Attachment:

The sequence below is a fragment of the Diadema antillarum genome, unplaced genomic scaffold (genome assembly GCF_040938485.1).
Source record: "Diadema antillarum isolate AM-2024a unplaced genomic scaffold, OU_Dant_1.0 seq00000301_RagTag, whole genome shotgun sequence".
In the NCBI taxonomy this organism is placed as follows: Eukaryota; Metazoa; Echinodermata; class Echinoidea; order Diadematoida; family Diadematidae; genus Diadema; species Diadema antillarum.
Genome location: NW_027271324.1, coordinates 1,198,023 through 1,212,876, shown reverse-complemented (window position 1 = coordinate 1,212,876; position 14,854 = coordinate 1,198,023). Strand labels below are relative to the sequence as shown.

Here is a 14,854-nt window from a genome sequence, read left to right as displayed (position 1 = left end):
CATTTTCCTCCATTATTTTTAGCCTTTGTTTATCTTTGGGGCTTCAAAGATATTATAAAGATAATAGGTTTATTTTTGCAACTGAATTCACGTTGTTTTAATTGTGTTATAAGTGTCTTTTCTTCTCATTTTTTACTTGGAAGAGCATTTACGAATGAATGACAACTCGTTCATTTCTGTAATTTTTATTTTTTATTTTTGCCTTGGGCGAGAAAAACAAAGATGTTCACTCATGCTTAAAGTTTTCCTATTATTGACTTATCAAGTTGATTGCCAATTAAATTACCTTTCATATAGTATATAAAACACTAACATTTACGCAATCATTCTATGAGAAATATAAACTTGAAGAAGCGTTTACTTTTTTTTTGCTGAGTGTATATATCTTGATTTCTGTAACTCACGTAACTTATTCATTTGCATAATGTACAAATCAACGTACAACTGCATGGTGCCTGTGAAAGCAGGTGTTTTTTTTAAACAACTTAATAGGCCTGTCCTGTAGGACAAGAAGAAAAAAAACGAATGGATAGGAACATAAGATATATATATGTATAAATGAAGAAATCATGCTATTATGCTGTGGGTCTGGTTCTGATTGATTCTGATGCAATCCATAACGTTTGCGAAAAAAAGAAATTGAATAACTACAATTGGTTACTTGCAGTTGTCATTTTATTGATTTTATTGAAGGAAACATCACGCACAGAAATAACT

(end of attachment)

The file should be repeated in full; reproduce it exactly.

The sequence below is a fragment of the Diadema antillarum genome, unplaced genomic scaffold (genome assembly GCF_040938485.1).
Source record: "Diadema antillarum isolate AM-2024a unplaced genomic scaffold, OU_Dant_1.0 seq00000301_RagTag, whole genome shotgun sequence".
In the NCBI taxonomy this organism is placed as follows: Eukaryota; Metazoa; Echinodermata; class Echinoidea; order Diadematoida; family Diadematidae; genus Diadema; species Diadema antillarum.
Genome location: NW_027271324.1, coordinates 1,198,023 through 1,212,876, shown reverse-complemented (window position 1 = coordinate 1,212,876; position 14,854 = coordinate 1,198,023). Strand labels below are relative to the sequence as shown.

Here is a 14,854-nt window from a genome sequence, read left to right as displayed (position 1 = left end):
CATTTTCCTCCATTATTTTTAGCCTTTGTTTATCTTTGGGGCTTCAAAGATATTATAAAGATAATAGGTTTATTTTTGCAACTGAATTCACGTTGTTTTAATTGTGTTATAAGTGTCTTTTCTTCTCATTTTTTACTTGGAAGAGCATTTACGAATGAATGACAACTCGTTCATTTCTGTAATTTTTATTTTTTATTTTTGCCTTGGGCGAGAAAAACAAAGATGTTCACTCATGCTTAAAGTTTTCCTATTATTGACTTATCAAGTTGATTGCCAATTAAATTACCTTTCATATAGTATATAAAACACTAACATTTACGCAATCATTCTATGAGAAATATAAACTTGAAGAAGCGTTTACTTTTTTTTTGCTGAGTGTATATATCTTGATTTCTGTAACTCACGTAACTTATTCATTTGCATAATGTACAAATCAACGTACAACTGCATGGTGCCTGTGAAAGCAGGTGTTTTTTTTAAACAACTTAATAGGCCTGTCCTGTAGGACAAGAAGAAAAAAAACGAATGGATAGGAACATAAGATATATATATGTATAAATGAAGAAATCATGCTATTATGCTGTGGGTCTGGTTCTGATTGATTCTGATGCAATCCATAACGTTTGCGAAAAAAAGAAATTGAATAACTACAATTGGTTACTTGCAGTTGTCATTTTATTGATTTTATTGAAGGAAACATCACGCACAGAAATAACT